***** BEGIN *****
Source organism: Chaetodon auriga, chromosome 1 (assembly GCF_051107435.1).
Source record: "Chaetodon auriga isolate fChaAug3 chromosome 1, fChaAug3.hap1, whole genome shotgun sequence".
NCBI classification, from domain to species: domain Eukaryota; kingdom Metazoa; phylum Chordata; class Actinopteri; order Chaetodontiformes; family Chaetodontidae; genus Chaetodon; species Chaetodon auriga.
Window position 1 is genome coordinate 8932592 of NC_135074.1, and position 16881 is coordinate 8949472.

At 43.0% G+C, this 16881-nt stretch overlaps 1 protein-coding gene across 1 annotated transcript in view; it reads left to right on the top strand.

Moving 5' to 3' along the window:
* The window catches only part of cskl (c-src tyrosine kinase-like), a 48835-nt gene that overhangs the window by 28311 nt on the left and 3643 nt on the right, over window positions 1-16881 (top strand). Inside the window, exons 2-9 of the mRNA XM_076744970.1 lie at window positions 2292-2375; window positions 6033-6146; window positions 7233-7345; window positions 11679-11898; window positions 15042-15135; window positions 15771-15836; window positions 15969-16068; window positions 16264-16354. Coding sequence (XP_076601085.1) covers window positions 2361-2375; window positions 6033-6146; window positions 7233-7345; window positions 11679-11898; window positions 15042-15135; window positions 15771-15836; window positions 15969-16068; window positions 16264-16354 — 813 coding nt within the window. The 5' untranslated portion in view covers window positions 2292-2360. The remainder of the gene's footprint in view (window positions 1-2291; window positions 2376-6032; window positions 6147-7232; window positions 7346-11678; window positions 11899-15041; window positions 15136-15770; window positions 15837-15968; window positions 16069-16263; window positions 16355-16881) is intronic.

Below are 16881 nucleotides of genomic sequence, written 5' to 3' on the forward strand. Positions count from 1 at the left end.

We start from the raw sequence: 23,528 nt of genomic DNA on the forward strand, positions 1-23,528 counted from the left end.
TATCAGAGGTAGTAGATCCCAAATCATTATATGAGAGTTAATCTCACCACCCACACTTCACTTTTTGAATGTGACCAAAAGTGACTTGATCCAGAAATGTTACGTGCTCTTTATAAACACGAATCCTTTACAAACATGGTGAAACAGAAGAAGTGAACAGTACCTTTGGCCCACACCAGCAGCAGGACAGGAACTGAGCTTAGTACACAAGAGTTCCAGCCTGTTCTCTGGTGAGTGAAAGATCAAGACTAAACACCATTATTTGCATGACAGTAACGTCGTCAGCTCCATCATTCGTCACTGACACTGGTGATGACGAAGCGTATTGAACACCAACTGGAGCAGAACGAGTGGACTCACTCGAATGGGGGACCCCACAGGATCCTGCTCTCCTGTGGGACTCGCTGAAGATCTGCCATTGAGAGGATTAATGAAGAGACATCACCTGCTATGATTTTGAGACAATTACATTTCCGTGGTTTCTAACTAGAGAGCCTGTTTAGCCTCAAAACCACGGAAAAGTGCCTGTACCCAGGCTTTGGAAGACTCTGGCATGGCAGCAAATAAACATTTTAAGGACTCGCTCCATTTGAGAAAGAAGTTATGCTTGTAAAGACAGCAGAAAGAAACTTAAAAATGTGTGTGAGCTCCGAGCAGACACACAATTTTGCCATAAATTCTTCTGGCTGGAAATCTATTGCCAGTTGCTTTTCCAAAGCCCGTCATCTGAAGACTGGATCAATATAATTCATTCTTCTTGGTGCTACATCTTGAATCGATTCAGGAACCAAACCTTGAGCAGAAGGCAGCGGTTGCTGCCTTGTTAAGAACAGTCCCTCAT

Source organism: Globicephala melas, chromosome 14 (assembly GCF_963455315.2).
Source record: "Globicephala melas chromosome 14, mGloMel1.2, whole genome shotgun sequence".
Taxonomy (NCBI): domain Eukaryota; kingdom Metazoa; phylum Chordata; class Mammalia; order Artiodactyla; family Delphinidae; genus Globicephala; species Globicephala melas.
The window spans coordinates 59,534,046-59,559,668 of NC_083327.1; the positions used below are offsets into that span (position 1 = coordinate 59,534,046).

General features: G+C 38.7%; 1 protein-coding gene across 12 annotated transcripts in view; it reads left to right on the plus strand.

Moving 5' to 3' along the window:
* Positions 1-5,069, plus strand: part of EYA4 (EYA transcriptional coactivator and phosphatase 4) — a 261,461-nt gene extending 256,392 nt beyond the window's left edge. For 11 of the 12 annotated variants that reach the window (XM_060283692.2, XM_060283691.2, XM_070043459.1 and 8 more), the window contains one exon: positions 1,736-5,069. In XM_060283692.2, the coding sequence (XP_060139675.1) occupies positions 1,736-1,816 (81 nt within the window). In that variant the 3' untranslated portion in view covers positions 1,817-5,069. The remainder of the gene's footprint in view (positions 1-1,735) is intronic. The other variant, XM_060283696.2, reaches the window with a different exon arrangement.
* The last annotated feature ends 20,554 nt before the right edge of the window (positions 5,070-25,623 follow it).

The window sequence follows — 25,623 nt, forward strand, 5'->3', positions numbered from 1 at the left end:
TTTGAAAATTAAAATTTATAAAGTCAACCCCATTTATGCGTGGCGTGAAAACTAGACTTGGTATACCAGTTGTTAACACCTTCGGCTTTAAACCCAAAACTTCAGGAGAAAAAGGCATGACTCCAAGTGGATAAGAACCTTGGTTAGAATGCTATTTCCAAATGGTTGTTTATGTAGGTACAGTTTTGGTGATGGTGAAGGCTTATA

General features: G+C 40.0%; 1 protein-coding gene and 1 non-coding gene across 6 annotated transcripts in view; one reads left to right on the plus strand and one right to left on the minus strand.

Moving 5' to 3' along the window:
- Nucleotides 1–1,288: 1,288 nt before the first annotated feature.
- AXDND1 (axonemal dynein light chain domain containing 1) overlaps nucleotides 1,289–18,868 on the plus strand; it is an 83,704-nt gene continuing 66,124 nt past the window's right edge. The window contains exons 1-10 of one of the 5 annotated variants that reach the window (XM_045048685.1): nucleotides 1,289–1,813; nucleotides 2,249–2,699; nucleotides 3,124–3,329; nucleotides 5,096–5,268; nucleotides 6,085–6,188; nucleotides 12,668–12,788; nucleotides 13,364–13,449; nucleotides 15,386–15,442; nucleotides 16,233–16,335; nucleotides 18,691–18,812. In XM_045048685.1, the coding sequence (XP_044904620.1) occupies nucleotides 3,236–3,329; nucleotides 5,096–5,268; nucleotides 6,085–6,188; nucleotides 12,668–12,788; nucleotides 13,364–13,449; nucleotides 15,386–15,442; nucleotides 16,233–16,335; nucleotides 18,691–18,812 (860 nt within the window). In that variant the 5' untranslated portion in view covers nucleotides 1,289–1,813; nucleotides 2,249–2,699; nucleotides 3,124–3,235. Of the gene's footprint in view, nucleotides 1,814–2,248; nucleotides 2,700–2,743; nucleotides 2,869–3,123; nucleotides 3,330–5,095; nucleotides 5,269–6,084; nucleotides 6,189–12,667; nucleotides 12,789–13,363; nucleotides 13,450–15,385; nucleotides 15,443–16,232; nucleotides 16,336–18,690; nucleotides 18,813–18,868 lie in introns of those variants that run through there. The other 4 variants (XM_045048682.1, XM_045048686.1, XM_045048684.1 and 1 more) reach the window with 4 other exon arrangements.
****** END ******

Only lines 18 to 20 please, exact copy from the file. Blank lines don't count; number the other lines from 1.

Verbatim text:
* The last annotated feature ends 20,554 nt before the right edge of the window (positions 5,070-25,623 follow it).

The window sequence follows — 25,623 nt, forward strand, 5'->3', positions numbered from 1 at the left end:
TTTGAAAATTAAAATTTATAAAGTCAACCCCATTTATGCGTGGCGTGAAAACTAGACTTGGTATACCAGTTGTTAACACCTTCGGCTTTAAACCCAAAACTTCAGGAGAAAAAGGCATGACTCCAAGTGGATAAGAACCTTGGTTAGAATGCTATTTCCAAATGGTTGTTTATGTAGGTACAGTTTTGGTGATGGTGAAGGCTTATA